P&G’s Lafley Shows How Loyalty Begins at Home

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Jun 06, 2005
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By John Hennessy


“The simple principle in life is to find out what she wants and give it to her. It’s worked in my marriage for 35 years and it works in laundry.”


That quote is attributed to A. G. Lafley, CEO Of Procter & Gamble, from a Wall Street Journal article on the turnaround at the consumer products giant. Mr. Lafley
delivered the quote to laundry executives at P&G’s South American headquarters in Caracas, Venezuela. The response from the executives was laughter. The response from P&G’s
shoppers has been to buy more P&G products.


The attention to what women want reflects a philosophical shift Mr. Lafley is urging: to look outside the company for solutions to problems, instead of insisting P&G knows
best. Mr. Lafley has succeeded where his predecessors failed by being an insider, but making the changes of an outsider. He has eliminated more jobs than any CEO in the company’s
168-year history and inked its largest-ever deals, including the recent $55 billion purchase of Gillette Co.


But perhaps most significantly, he’s changing the way the company thinks about the women who buy its products. P&G has always aimed its marketing at women. But it used to
develop consumer goods in its labs and market them based on the product’s best technical feature. Its market research tended to be about the pros and cons of specific products.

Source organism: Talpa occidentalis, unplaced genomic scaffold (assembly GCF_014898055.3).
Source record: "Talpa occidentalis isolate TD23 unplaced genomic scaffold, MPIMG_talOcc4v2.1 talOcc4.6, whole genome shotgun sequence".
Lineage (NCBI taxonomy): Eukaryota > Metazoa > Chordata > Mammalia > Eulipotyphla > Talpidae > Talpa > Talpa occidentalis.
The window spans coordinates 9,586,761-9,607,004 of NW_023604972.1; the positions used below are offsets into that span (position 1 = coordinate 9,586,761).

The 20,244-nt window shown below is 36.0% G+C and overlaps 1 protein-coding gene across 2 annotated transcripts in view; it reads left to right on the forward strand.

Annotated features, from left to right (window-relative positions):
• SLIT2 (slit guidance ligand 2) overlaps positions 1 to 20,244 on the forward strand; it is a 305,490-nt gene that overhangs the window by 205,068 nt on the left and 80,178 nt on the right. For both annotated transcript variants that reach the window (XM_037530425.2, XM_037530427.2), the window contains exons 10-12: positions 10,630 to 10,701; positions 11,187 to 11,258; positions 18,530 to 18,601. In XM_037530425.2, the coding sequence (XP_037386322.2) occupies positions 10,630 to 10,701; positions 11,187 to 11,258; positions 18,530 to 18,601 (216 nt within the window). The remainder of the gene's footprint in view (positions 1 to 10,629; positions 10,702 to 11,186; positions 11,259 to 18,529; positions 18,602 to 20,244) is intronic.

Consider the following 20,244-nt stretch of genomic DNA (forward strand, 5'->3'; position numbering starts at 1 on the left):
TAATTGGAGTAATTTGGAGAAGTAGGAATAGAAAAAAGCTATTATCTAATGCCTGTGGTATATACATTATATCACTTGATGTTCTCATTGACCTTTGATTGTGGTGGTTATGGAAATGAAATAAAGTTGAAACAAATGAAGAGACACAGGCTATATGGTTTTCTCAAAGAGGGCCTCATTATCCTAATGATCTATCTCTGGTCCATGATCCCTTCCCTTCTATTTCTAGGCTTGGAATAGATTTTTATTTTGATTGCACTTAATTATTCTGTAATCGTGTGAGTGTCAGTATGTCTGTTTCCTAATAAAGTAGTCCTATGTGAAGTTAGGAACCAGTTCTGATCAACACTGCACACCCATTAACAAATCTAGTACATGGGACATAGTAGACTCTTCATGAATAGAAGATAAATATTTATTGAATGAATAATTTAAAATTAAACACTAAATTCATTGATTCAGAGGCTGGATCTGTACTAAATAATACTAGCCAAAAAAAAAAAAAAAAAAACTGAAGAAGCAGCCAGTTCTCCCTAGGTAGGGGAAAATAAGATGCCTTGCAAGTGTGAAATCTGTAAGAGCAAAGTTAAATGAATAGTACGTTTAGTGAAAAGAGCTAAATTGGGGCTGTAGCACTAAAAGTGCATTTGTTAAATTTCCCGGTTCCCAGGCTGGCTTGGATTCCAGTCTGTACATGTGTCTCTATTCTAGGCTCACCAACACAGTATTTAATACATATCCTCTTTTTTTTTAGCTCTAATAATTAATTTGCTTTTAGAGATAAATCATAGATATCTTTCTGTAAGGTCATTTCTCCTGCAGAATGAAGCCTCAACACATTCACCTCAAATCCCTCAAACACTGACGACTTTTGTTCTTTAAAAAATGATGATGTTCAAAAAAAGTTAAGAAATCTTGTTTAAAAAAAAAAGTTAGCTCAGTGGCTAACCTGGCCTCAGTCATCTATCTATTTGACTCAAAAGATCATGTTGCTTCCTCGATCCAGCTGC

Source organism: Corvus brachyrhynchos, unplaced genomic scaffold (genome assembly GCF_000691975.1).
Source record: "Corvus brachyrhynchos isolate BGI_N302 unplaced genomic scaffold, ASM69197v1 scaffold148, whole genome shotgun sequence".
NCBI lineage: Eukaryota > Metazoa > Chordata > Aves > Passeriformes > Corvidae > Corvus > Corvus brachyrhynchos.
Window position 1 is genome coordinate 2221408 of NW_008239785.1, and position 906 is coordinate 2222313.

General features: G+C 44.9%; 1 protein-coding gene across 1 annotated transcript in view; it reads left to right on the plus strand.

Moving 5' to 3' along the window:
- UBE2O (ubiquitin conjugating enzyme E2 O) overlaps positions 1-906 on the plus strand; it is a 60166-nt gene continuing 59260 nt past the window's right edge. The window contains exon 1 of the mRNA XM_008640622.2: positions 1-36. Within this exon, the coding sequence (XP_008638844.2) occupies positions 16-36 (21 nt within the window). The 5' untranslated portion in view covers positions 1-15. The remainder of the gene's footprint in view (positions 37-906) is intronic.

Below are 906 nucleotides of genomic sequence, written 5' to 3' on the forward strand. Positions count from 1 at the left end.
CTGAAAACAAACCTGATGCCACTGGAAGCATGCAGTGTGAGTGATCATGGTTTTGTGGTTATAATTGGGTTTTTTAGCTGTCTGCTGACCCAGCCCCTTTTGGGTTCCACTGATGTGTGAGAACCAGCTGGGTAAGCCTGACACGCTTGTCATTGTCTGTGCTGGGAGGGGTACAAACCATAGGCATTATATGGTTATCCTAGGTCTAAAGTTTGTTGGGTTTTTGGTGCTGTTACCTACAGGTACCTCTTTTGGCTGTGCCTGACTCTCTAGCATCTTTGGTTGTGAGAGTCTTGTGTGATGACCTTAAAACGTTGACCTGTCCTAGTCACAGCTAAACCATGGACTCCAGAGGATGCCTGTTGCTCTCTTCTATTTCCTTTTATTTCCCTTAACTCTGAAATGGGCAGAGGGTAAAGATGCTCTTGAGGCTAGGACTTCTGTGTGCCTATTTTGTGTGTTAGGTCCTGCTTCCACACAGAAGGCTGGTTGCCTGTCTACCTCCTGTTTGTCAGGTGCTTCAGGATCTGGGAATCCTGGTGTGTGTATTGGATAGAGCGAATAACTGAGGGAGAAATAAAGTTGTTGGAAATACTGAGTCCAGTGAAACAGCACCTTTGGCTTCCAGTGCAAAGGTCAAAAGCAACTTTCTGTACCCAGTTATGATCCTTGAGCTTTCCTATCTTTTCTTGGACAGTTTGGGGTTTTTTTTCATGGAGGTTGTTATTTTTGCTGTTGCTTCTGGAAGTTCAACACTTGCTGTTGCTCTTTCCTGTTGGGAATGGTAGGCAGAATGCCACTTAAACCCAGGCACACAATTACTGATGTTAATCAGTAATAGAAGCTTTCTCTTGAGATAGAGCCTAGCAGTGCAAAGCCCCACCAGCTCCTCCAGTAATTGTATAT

These days, employees spend hours with women, watching them do laundry, cleaning the floor, applying makeup and diapering their children. They look for problem nuisances that
a new product might solve. Then, they return to the labs determined to address the feature women care about most.


“We discovered that women don’t care about our technology and they couldn’t care less what machine a product is made on,” Mr. Lafley told P&G executives in Caracas, during
a recent tour of Latin America. “They want to hear that we understand them.” Since Mr. Lafley took over, P&G’s stock has more than doubled. The company’s earnings have increased,
on average, 17% a year since he became CEO, to $6.5 billion in the most recent fiscal year, which ended June 30, 2004.


Moderator’s Comment: Which retailers and CPG manufacturers do you think do the best job of listening to their customers? How is this demonstrated in
their products, services, etc.?


Loyalty is all about being faithful. For most large companies that’s a big challenge. Their customers are diverse, distributed and disconnected from headquarters.
Communication is typically directed at customers. There are not a lot of channels for collecting, evaluating or disseminating customer feedback.


Not actively seeking, listening to and acting based on customer input makes it very difficult to understand enough about your customers to faithfully fulfill
their needs.


You can either wait for your customers to tell you how you’re doing – too often on the way to a competitor – or you can take a proactive approach such as
the one P&G has adopted. It calls for understanding both what your customers like and dislike about what you are providing… and what they need that you could be providing.